Pfizer's Covid pills going to patients on Friday

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Pfizer's Covid pills going to patients on Friday

This image provided by Pfizer shows the company's Covid-19 Paxlovid pills, which will be prescribed in Korea starting Friday. [NEWS1]

This image provided by Pfizer shows the company's Covid-19 Paxlovid pills, which will be prescribed in Korea starting Friday. [NEWS1]

Covid-19 pills will start being prescribed Friday to patients with weak immune systems and people over 64.

 
The Central Disaster and Safety Countermeasure Headquarters announced Wednesday that the first set of 21,000 courses of Pfizer’s oral treatment for Covid-19, Paxlovid, will arrive on Thursday and start to be prescribed the very next day.
 
Another 10,000 courses are scheduled to be delivered by the end of this month, the headquarters added.
 
The oral treatment will be administered to mild to moderate Covid-19 cases — excluding asymptomatic patients  at high risk of developing severe infections. Treatment will start within five days of symptoms starting.
 
The first pills will go to people over 64 or with weak immune systems who are receiving treatment at home or at residential treatment centers.
 
The immune-compromised includes people with autoimmune diseases; H.I.V.; those receiving B-cell targeted therapies or who had organ transplants in the past year; people taking immunosuppressive medications such as steroids.
 
“As the initial shipment volume to Korea is insufficient due to increased demand for treatments globally, we have selected the recipient group preferentially,” Second Vice Health and Welfare Minister Ryu Geun-hyuk said during a press briefing on Wednesday. “We will adjust and expand the group after comprehensively reviewing the supply and the virus trend.”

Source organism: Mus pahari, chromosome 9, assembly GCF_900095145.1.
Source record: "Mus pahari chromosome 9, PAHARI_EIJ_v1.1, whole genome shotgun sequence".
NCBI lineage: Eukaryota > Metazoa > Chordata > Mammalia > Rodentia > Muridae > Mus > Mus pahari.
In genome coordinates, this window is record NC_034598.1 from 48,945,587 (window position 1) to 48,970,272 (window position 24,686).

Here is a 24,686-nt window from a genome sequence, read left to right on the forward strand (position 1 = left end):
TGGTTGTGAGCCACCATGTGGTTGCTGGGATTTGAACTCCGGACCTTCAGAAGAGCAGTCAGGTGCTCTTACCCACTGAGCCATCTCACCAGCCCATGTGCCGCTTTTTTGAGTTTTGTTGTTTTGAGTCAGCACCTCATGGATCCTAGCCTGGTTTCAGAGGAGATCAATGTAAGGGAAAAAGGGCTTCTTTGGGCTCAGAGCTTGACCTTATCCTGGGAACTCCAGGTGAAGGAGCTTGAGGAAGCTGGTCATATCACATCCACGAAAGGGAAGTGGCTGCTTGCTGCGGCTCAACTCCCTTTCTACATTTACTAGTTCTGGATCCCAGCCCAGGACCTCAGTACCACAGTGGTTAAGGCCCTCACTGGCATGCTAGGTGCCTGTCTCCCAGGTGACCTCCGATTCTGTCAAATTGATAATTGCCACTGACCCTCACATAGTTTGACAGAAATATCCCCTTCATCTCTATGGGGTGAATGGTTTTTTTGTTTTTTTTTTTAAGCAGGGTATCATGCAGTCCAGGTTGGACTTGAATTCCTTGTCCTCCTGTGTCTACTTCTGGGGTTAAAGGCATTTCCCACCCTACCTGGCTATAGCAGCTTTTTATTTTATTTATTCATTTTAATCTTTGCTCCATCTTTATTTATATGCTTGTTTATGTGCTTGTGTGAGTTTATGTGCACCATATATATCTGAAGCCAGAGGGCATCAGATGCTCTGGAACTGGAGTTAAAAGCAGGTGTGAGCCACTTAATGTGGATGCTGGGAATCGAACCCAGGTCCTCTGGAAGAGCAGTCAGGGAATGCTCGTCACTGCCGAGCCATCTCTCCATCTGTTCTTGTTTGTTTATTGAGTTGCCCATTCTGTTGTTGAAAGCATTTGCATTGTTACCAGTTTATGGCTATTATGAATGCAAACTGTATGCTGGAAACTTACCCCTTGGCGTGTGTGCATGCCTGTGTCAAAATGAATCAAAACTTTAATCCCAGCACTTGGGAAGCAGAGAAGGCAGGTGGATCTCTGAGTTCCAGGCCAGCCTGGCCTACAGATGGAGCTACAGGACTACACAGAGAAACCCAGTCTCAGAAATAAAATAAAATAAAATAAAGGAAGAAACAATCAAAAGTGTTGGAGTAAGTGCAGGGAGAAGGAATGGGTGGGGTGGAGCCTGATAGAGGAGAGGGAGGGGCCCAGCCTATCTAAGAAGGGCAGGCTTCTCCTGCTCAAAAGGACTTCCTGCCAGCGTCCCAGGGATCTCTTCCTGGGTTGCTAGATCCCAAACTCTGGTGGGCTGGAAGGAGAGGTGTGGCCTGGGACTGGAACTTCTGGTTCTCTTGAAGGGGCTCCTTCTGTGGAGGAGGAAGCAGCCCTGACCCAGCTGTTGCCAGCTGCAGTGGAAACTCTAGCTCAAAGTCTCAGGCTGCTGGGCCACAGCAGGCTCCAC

Patients receiving at-home care will consult with their doctors remotely, and will get the pills through their local government or a pharmacy.  
 
Patients at residential treatment centers will be administered the pills by medical staff. It will check for any abnormal symptoms every day, and request in person consultations if necessary.
 
The government stressed the need for caution when administering Pfizer’s oral treatment.
 
“[Paxlovid] cannot be combined with 23 types of drugs, and thus requires medical staff’s supervision when administering,” Ryu said.
 
Health authorities explained that patients should take all pills prescribed for five days even if their symptoms improve. They also advised patients to fully brief doctors on any diseases they have and the drugs they’re taking.
 
The officials stressed the ban on resales of the treatment, and said punishments are up to five years in prison or a fine of up to 50 million won.
 
Pfizer’s Covid-19 pill was granted emergency use authorization in the country on Dec. 27.
 
Korea has bought enough oral treatments to cover 1,004,000 people. By type, Pfizer’s Paxlovid makes up 762,000 of those treatments, while 242,000 are Merck Sharp & Dohme (MSD)’s oral treatment Molnupiravir.
 
Also on Wednesday, Korea authorized the use of Novavax’s Covid-19 vaccine.
 
The Ministry of Food and Drug Safety announced that it granted authorization on the condition that a report on the final result of clinical trials is submitted.
 
Novavax’s vaccine became the fifth Covid-19 vaccine to get approval for use in Korea, following AstraZeneca, Pfizer, Janssen and Moderna.
 
Korean drugmaker SK Bioscience holds the rights to its domestic production and commercialization.
 
It can be stored in a refrigerator at temperatures between two and eight Celsius for up to five months and does not require a separate thawing procedure, enabling distribution through the existing vaccine supply chain.
 
Novavax’s vaccine will be administered to adults aged 18 or older in two rounds with a 21-day interval.
 
The vaccine showed efficacy of 89.7 percent in studies conducted in Britain and 90.4 percent in the United States.
 
“After receiving national shipping approval, [Novavax’s vaccine] is expected to be available for inoculation in early February at the earliest,” Minister of Food and Drug Safety Kim Gang-lip said in a briefing Wednesday.
 
The vaccine will be used for first and second jabs, while the government reviews whether it can be used as booster shots.

BY SEO JI-EUN [seo.jieun1@joongang.co.kr]
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